The cultural sector has been one of the industries badly affected by Covid-19 restrictions.
However, as some coronavirus measures are set to ease on Monday, those working in the industry say they can finally see the light at the end of the tunnel.
At the King’s Theatre in Edinburgh, the festive period brings with it a massive income boost as families enjoy trips to the pantomime.
But with shows cancelled after Christmas due to the onset of coronavirus variant Omicron, Linda Hogg from Capital Theatres said the measures were a huge blow for the theatre.
“I just felt a bit low, it’s normally quite a happy time of year. I felt for the staff, I felt for the cast and the technical support as well that we have on stage. Everyone was affected in some way,” she said.
“It was a huge impact for us not to have the income coming in for panto as it was cut short after Christmas.”
Linda added that the theatre was delighted that restrictions on theatres would be lifted next week.
“We were absolutely delighted to hear that the First Minister has turned the corner and we can welcome people back into the theatres from January 24, which is in a week’s time, so it’s really exciting for us all.”
With many parts of the sector impacted by closures, Creative Scotland have announced details of a cancellation fund, which will help venues and freelancers who have lost income due to changing lockdown measures.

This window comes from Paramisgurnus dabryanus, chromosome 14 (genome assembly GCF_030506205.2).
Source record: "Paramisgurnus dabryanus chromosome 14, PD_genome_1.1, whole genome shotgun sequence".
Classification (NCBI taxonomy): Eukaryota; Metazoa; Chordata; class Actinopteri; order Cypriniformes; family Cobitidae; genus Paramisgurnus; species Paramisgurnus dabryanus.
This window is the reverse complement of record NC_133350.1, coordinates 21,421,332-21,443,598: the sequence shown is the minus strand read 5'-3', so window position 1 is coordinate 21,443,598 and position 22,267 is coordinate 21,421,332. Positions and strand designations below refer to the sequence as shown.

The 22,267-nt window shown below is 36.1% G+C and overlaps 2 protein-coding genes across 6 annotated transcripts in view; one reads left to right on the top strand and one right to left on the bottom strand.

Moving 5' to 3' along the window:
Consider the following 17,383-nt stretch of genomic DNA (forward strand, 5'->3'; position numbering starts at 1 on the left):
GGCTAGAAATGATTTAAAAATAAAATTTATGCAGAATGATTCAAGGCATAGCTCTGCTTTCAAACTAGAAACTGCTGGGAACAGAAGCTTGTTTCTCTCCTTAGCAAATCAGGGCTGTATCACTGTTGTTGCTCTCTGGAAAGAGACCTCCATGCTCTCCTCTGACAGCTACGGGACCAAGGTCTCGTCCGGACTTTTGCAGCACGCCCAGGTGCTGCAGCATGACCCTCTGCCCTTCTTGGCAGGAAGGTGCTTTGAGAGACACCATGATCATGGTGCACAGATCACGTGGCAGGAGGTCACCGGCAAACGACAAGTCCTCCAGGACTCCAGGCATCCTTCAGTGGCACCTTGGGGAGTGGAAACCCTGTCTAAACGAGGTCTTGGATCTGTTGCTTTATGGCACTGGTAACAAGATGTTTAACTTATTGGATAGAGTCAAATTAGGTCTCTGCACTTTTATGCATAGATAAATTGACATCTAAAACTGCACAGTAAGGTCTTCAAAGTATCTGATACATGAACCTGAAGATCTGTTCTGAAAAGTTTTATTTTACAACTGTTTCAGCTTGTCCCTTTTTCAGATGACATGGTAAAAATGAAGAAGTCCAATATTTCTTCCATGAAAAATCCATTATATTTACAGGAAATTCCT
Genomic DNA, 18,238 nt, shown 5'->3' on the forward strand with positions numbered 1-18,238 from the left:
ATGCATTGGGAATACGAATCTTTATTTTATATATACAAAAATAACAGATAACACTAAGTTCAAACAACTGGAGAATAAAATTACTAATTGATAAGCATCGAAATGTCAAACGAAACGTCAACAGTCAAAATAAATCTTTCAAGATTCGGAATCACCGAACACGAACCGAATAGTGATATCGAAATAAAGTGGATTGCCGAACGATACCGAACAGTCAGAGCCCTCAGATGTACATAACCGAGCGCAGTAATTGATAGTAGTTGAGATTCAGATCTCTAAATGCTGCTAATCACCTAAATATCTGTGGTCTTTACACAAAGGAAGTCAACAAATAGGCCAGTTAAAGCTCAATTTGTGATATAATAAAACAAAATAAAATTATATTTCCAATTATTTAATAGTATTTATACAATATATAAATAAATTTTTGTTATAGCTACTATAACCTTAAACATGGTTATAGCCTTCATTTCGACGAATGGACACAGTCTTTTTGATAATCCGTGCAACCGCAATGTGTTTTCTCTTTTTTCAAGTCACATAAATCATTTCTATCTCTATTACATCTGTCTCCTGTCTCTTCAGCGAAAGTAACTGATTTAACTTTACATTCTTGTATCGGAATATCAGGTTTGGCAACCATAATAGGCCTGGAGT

The Scottish Government has earmarked £31.5m to help the sector, with £25m allocated to the cancellation fund with the remaining £6.5m held in reserve for further sector recovery, including a fund for independent cinemas.
The move has been welcomed by Peter Duthie, chief executive of the Scottish Events Campus in Glasgow, which normally welcomes around 200,000 visitors to events such as the pantomime and Irn Bru carnival over the festive period.
“There is a wider recognition now in government of the value of the events sector generally and that has been recognised by funding made available to try and support the industry,” he said.
However he warned it was “too late” for some in the sector, with financial difficulties forcing closures of venues and freelancers into other lines of work.
“There have been casualties in the sector,” he said.
For the Scottish Ballet, dancers are relishing the idea of pulling on their pointe shoes and dancing back into theatres as The Nutcracker is set to go back on tour.
Principle dancer Marge Hendrick said: “I didn’t know what to expect, really, and yeah, just happy to go back on tour, on the road just to, like, bring some excitement again, and bring the show to the audience.
“I’m sure they will be as happy as we are.”
With the uncertainty behind them for now, performers are hoping that when the curtain rises on Monday, it’ll be up for good.
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